Aileen Wuornos is one of America’s most recognizable female serial killers. Convicted of fatally shooting six middle-aged men along the Florida highways in 1989 and 1990; her story has been portrayed in movies, books, documentaries and even an opera. Investigators labeled her as a killer who robs rather than a robber who kills, as she took very little money from her victims.
In 2002, she was executed for her crimes. Wuornos is unlike any other serial killer; in court, she appeared crazed, aggressive and out of control. However, a look back at her tragic childhood and adolescence shows a different side and proves that she never really had a chance in her own twisted world.
See Also: 10 American Female Serial Killers
10 The Worst Start
Born on February 29th, 1956, in Troy, Michigan, Aileen Carol Pittman had one of the worst starts in life. Her father, Leo Dale Pittman, was psychopathic with a history of violence; he was known to a play a twisted game of tieing together two cats by the tail and then throwing them over a clothesline to watch them fight. Her father was diagnosed with schizophrenia and Wuornos never met him as he was arrested and charged with child molestation. In 1969, he hung himself behind bars.
Aileen’s mother, Diane Wuornos, was only 15-years-old when she had given birth to Wuornos’ older brother, Keith. Raising two young children whilst only a teenager herself was too much for Diane and she abandoned both her children. This was just the beginning of a life without love.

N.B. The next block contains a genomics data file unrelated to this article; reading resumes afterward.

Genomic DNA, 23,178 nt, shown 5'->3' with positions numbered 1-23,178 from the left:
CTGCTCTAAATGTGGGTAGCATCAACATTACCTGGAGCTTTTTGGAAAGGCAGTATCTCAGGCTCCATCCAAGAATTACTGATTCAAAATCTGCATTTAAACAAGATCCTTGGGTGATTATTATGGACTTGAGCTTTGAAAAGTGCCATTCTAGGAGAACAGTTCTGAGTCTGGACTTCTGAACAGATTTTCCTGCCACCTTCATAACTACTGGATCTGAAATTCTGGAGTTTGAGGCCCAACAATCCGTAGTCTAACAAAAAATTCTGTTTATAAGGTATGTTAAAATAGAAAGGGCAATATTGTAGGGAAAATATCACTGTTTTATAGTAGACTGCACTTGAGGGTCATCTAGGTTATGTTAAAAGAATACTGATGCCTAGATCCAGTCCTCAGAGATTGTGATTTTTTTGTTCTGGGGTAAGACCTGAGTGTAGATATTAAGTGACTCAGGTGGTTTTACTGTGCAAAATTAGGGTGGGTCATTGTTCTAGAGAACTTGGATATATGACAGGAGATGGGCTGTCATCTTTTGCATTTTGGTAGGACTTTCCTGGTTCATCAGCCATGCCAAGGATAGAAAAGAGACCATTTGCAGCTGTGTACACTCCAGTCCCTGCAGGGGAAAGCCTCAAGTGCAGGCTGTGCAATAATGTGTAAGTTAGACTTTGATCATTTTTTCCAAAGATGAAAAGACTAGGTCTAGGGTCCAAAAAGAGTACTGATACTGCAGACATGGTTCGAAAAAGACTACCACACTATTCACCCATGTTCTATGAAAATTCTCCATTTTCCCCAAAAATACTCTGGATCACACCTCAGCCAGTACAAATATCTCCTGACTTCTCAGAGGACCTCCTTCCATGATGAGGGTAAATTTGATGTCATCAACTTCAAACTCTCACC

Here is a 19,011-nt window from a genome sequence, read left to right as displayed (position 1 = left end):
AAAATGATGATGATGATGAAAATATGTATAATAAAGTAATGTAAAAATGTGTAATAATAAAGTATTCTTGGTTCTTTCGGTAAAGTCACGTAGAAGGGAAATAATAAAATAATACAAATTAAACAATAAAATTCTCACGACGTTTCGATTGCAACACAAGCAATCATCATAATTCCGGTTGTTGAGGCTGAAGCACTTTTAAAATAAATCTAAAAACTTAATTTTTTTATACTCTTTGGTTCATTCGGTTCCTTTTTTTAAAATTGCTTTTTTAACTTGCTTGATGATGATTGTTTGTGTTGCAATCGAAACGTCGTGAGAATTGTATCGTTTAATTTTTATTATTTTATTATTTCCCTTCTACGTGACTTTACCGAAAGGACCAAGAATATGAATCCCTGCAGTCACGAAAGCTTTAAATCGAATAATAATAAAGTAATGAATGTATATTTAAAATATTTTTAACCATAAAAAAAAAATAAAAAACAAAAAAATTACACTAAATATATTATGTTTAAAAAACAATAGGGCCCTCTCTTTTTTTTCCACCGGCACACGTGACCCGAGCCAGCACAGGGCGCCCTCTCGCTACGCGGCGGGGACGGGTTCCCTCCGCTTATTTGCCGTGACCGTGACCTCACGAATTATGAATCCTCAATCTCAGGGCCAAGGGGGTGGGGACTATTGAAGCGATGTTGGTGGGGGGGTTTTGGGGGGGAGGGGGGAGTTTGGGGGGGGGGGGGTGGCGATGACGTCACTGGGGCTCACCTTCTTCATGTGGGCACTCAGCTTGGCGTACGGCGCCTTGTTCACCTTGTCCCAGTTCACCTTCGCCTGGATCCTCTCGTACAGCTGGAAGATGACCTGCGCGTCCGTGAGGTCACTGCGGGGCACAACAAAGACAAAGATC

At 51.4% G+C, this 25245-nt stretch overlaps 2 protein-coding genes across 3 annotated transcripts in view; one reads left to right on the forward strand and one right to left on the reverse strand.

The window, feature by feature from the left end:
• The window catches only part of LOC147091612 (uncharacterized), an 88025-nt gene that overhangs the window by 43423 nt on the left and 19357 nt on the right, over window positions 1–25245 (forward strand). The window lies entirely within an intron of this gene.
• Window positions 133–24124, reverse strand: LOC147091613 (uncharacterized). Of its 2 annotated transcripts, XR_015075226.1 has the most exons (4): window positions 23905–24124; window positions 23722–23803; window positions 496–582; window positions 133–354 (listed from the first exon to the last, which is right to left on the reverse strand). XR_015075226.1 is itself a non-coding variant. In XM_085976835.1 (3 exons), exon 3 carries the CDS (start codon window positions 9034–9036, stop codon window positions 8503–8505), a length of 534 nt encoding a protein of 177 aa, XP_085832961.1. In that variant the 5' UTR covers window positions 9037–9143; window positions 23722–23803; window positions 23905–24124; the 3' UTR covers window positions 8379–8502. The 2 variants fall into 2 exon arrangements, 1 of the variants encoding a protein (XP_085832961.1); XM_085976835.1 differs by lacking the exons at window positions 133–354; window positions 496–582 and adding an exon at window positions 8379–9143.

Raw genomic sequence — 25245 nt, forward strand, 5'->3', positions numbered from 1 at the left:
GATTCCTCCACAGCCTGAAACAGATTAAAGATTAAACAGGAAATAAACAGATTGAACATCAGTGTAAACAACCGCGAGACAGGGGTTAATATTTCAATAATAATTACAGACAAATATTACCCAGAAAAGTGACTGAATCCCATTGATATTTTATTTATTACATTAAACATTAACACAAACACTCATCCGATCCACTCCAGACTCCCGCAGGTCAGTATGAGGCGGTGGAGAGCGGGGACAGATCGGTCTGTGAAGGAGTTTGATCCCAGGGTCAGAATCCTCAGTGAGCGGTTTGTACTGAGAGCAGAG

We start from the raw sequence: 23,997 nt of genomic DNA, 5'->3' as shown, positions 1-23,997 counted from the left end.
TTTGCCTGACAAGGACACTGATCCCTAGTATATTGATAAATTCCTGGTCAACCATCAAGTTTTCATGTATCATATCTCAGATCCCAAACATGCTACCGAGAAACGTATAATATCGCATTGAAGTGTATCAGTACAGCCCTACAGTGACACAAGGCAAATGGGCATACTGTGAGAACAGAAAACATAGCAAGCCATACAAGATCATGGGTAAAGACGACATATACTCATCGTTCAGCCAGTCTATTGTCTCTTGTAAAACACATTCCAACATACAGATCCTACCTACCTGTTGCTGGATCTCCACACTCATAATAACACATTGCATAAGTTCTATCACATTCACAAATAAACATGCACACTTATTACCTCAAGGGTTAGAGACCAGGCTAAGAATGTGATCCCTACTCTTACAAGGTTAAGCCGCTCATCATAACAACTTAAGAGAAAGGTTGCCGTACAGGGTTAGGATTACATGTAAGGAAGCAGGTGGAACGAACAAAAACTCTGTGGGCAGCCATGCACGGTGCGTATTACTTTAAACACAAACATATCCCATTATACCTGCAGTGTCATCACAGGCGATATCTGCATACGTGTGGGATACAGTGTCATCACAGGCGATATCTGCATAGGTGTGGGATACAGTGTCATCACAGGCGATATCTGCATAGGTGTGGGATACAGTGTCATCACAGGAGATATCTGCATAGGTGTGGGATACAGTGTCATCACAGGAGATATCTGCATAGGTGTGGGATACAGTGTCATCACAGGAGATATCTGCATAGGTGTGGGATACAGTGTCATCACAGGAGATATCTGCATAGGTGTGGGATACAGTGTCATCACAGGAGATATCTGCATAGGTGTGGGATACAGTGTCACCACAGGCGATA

In 1960, Wuornos’ and her brother were adopted by their maternal grandparents, Lauri and Britta Wuornos, but things were not about to get any better. The grandparents allowed the children to grow up believing they were their real parents and subjected them to many cruel beatings. From a young age, Wuornos was beaten with a belt as she bent over a table. She was also made to lay face down on the bed, naked, for several whippings.
In 1962, Wuornos was left permanently scarred when she and brother Keith started making fires with lighter fluid; although she did recover, the scars remained visible on her face for life. It wasn’t until Wuornos was 12-years-old that she discovered her grandparents were not truly her real parents. Yet the more she rebelled against her grandparents—the stronger the beatings came.
The physical abuse was traumatic for Wuornos and by the time she was 11-years-old her grandfather had begun sexually abusing her. Later in life she even claimed to have had a sexual relationship with her own brother which was witnessed by a childhood friend. At school, Wuornos was also engaging in sex with boys in exchange for loose change and cigarettes. The money she earned from selling her body at a young age was used to buy alcohol, drugs and win over friends.
In 1970, at the age of 14-years-old, Wuornos fell pregnant and she was sent to a home for unwed mothers. In 1971, her son was immediately put up for adoption and as this was a closed adoption, his whereabouts have always been unknown. When Wuornos returned home, she decided to run away and was later sent to a juvenile home. Later in life, she revealed the real father of her son was an older man from the neighborhood who had forced himself on her.
The same year Wuornos’ son was adopted, her grandmother Britta died of liver failure. Britta had started to drink heavily to deal with problems in the household like Wuornos’ unwanted pregnancy and Keith’s constant truancy. Following the death of her grandmother, Wuornos was thrown out of the house and forced to make it on her own. She was only 15-years-old and dropped out of school to support herself the only way she knew how—prostitution.